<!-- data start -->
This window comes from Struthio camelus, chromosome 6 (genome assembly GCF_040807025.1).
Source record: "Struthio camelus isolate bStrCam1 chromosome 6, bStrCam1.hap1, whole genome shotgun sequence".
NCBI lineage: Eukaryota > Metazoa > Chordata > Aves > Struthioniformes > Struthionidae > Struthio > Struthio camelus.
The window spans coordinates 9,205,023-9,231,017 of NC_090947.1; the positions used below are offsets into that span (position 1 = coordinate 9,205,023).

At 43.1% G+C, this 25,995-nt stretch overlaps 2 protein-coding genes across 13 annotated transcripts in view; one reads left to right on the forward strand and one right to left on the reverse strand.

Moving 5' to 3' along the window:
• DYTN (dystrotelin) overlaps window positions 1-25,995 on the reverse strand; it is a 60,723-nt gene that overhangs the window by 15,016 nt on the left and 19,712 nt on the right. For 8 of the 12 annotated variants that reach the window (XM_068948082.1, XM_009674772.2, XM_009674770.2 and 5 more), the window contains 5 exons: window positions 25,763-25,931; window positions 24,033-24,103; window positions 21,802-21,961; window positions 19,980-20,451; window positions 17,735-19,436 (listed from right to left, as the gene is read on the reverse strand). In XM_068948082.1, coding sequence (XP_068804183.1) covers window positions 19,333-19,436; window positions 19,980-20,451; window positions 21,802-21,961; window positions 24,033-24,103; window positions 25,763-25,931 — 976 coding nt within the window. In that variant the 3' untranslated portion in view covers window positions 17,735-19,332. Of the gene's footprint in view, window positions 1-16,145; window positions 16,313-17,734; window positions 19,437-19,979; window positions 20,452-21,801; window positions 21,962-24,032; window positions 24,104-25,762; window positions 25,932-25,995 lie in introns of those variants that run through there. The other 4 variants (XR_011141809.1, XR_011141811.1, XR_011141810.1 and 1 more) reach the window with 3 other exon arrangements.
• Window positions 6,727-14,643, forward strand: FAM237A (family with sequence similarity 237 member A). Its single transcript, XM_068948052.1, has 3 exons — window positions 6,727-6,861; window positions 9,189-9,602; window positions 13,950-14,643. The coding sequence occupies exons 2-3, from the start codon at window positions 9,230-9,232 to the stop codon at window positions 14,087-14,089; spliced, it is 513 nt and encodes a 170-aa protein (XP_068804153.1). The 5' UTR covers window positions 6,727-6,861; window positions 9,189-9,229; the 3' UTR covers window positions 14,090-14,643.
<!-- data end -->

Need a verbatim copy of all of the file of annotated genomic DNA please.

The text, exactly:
This window comes from Struthio camelus, chromosome 6 (genome assembly GCF_040807025.1).
Source record: "Struthio camelus isolate bStrCam1 chromosome 6, bStrCam1.hap1, whole genome shotgun sequence".
NCBI lineage: Eukaryota > Metazoa > Chordata > Aves > Struthioniformes > Struthionidae > Struthio > Struthio camelus.
The window spans coordinates 9,205,023-9,231,017 of NC_090947.1; the positions used below are offsets into that span (position 1 = coordinate 9,205,023).

At 43.1% G+C, this 25,995-nt stretch overlaps 2 protein-coding genes across 13 annotated transcripts in view; one reads left to right on the forward strand and one right to left on the reverse strand.

Moving 5' to 3' along the window:
• DYTN (dystrotelin) overlaps window positions 1-25,995 on the reverse strand; it is a 60,723-nt gene that overhangs the window by 15,016 nt on the left and 19,712 nt on the right. For 8 of the 12 annotated variants that reach the window (XM_068948082.1, XM_009674772.2, XM_009674770.2 and 5 more), the window contains 5 exons: window positions 25,763-25,931; window positions 24,033-24,103; window positions 21,802-21,961; window positions 19,980-20,451; window positions 17,735-19,436 (listed from right to left, as the gene is read on the reverse strand). In XM_068948082.1, coding sequence (XP_068804183.1) covers window positions 19,333-19,436; window positions 19,980-20,451; window positions 21,802-21,961; window positions 24,033-24,103; window positions 25,763-25,931 — 976 coding nt within the window. In that variant the 3' untranslated portion in view covers window positions 17,735-19,332. Of the gene's footprint in view, window positions 1-16,145; window positions 16,313-17,734; window positions 19,437-19,979; window positions 20,452-21,801; window positions 21,962-24,032; window positions 24,104-25,762; window positions 25,932-25,995 lie in introns of those variants that run through there. The other 4 variants (XR_011141809.1, XR_011141811.1, XR_011141810.1 and 1 more) reach the window with 3 other exon arrangements.
• Window positions 6,727-14,643, forward strand: FAM237A (family with sequence similarity 237 member A). Its single transcript, XM_068948052.1, has 3 exons — window positions 6,727-6,861; window positions 9,189-9,602; window positions 13,950-14,643. The coding sequence occupies exons 2-3, from the start codon at window positions 9,230-9,232 to the stop codon at window positions 14,087-14,089; spliced, it is 513 nt and encodes a 170-aa protein (XP_068804153.1). The 5' UTR covers window positions 6,727-6,861; window positions 9,189-9,229; the 3' UTR covers window positions 14,090-14,643.